Cosi Fan Tutti, by Michael Dibdin. This is my first read of a very popular British crime novelist whose hero, Inspector Zen, is a beleaguered Italian police detective who sets out to avoid getting tangled up in one crime but winds up solving another. On this occasion he has been exiled to Naples, where he doesn’t fit in with the local force but does help his landlady deal with the fact of her two daughters’ mismatched love of two low grade hoodlums. Fortunately for all, he also cracks the case of who has been inflicting vigilante justice on local Mafiosi (by squashing them in garbage trucks….), rescues an American sailor who is trying to sell a purloined copy of a forthcoming video game, and discovers that his mother had an affair….. Great for crime readers and Italophiles, not so great for purists. 60 watts.
And, as long as we’re talking about brilliant books, herewith
The Orphan Master’s Son, Adam Johnson. This is my novel of the year and perhaps my book of the year. I may qualify that as a ‘so far,’ but it will take some phenomenal writing to enter the ring with this riveting story of Jun Do, a North Korean tunnel fighter whose job is to dig under South Korea in the darkness, always, and fight any enemies who discover the tunnel. He is given this high-mortality job by the Great Leader because Jun Do grew up in an orphanage and therefore will have no family to mourn him when he, like all tunnel fighters, dies. Instead, Jun Do succeeds so well that he is promoted to sneaking across the sea to Japan to kidnap an opera singer for the Great Leader and becomes a Hero. He is rewarded with English lessons and promoted to become a spy whose sole task is to listen to English language radio communications, where he begins to hear unbelievable things. Space shuttles. Women rowing across the Pacific. Shipmates who would defect… And that’s only the beginning of this stunning book. A 100 watt book only because that is my highest rating.
And, to wrap it up, What Happened to You Lazy Lou? By David Bristow. Not a lot of people in the US have been to Carlton Scroop. In fact, I think not a lot of British subjects have been to Carlton Scroop, situated as it is between Honington and Caythorpe. But I’ve been there, and I am a devotee of airplanes and of World War II and, as it happens, of crash reconstruction. Knowing this, my friend Louis Charalambous ran across this little self-published book and sent it to me. Accepting the limits of unedited work, this book is a delight, albeit a sad one, for Mr. Bristow’s grandmother was only one hundred yards away when an American B-24 Liberator and a C-109 (tanker version of the B-24) collided during a training flight at Carlton Scroop in 1944. The Lazy Lou was a war horse that had been in so much combat that it may no longer have been airworthy; the C-109 was new. The Lazy Lou was commanded by a beloved combat pilot and the C-109 by a hot shot who, survivor accounts show, zoomed in at 300 feet above ground level to fly in formation off the wing of the Lazy Lou. Sadly, and predictably, the American Military cemetery at Madingly is their final resting place. To me, this is a 90 watt book. If you can find a copy, you’ll enjoy it.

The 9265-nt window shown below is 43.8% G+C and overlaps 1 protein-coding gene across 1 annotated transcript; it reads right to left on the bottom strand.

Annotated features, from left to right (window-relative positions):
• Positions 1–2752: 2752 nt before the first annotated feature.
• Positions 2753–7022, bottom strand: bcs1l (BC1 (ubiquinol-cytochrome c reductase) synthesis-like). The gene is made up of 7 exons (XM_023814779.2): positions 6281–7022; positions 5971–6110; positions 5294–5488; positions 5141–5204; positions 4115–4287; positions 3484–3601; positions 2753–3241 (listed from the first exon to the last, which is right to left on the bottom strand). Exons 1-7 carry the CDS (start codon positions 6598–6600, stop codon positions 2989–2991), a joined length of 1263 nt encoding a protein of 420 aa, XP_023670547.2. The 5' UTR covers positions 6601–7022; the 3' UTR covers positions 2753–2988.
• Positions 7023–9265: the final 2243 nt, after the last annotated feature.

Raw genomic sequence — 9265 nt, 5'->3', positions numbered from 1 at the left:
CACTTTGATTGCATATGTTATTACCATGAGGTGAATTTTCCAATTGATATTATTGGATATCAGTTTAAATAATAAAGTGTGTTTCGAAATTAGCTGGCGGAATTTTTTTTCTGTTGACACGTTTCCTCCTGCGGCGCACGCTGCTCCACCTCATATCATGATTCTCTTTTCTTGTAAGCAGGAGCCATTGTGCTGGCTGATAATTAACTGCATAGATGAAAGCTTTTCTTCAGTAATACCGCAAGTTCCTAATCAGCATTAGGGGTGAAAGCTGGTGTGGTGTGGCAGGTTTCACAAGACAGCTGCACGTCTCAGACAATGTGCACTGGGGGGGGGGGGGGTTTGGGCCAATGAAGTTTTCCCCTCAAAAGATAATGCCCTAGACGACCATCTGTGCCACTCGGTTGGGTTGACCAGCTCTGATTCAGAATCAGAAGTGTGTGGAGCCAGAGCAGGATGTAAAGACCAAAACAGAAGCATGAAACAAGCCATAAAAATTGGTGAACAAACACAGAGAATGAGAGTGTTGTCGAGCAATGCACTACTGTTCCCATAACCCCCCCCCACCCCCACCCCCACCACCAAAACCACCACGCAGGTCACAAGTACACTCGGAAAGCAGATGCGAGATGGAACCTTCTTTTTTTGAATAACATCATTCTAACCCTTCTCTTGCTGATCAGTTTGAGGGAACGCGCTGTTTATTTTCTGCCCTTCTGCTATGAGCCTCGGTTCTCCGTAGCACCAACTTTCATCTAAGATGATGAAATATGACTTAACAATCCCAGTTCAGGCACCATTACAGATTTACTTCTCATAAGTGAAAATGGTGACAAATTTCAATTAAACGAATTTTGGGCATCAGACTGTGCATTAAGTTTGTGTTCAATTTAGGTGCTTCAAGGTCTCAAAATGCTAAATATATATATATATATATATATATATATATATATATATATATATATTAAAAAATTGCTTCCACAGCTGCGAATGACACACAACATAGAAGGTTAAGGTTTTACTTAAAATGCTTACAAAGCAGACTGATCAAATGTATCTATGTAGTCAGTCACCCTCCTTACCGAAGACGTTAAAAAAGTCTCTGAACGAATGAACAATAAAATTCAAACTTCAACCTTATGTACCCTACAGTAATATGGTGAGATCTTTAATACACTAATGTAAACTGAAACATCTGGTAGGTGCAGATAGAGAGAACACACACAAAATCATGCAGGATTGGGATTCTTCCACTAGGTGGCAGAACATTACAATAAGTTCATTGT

In the Queue:
Summer may not be long enough. I have some great books on the nightstand. For beginners, there’s
Us, by David Nicholls, the author of the great book and pretty good movie, One Day.
Meuse – Argonne, 1918 (America’s Deadliest Battle), by Robert H. Ferrell. I said I was beginning to immerse into World War I. In doing so, I’m bewildered by how little there is regarding not only America’s contribution to the war but how virtually nothing is written about the largest battle in American history, and one in which more American soldiers died than in any other engagement in our past, the Meuse-Argonne offensive in eastern France. I’m really looking forward to this, and to
They Called Them Soldier Boys, by Gregory Ball, the history of the 71st Brigade, 36th Division, in World War I. I’ve read Dr. Ball’s dissertation on a related subject, so have very high hopes for this work of history.
When we Were Orphans, Kazuo Ishiguro, author of The Remains of the Day and Never Let Me Go.
Crusoe’s Daughter, by Jane Gardam, author of Old Filth.
A Visit from the Goon Squad, Jennifer Egan.